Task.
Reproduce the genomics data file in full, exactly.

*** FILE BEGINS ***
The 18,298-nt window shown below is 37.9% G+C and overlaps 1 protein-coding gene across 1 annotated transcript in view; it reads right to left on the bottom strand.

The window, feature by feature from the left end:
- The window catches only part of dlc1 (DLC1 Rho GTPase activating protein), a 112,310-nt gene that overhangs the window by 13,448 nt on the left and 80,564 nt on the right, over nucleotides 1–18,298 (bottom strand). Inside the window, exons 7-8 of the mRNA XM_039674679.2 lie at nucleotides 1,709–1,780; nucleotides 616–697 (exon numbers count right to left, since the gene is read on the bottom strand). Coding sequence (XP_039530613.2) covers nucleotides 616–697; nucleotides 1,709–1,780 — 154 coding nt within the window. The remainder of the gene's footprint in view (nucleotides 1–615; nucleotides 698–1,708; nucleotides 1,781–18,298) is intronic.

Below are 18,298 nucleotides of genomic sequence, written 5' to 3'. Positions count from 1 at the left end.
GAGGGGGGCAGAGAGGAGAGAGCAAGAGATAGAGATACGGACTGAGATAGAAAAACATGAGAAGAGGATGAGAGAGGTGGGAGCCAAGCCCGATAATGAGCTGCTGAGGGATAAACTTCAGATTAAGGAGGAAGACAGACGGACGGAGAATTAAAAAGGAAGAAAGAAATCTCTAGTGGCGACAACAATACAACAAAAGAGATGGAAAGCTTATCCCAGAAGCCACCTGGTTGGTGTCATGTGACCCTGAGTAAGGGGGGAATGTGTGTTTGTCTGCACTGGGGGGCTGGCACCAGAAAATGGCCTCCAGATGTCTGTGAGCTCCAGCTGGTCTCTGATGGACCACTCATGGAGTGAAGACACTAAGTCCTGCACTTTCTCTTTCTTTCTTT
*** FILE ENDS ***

The 18,298-nt window shown below is 37.9% G+C and overlaps 1 protein-coding gene across 1 annotated transcript in view; it reads right to left on the bottom strand.

The window, feature by feature from the left end:
- The window catches only part of dlc1 (DLC1 Rho GTPase activating protein), a 112,310-nt gene that overhangs the window by 13,448 nt on the left and 80,564 nt on the right, over nucleotides 1–18,298 (bottom strand). Inside the window, exons 7-8 of the mRNA XM_039674679.2 lie at nucleotides 1,709–1,780; nucleotides 616–697 (exon numbers count right to left, since the gene is read on the bottom strand). Coding sequence (XP_039530613.2) covers nucleotides 616–697; nucleotides 1,709–1,780 — 154 coding nt within the window. The remainder of the gene's footprint in view (nucleotides 1–615; nucleotides 698–1,708; nucleotides 1,781–18,298) is intronic.

Below are 18,298 nucleotides of genomic sequence, written 5' to 3'. Positions count from 1 at the left end.
GAGGGGGGCAGAGAGGAGAGAGCAAGAGATAGAGATACGGACTGAGATAGAAAAACATGAGAAGAGGATGAGAGAGGTGGGAGCCAAGCCCGATAATGAGCTGCTGAGGGATAAACTTCAGATTAAGGAGGAAGACAGACGGACGGAGAATTAAAAAGGAAGAAAGAAATCTCTAGTGGCGACAACAATACAACAAAAGAGATGGAAAGCTTATCCCAGAAGCCACCTGGTTGGTGTCATGTGACCCTGAGTAAGGGGGGAATGTGTGTTTGTCTGCACTGGGGGGCTGGCACCAGAAAATGGCCTCCAGATGTCTGTGAGCTCCAGCTGGTCTCTGATGGACCACTCATGGAGTGAAGACACTAAGTCCTGCACTTTCTCTTTCTTTCTTT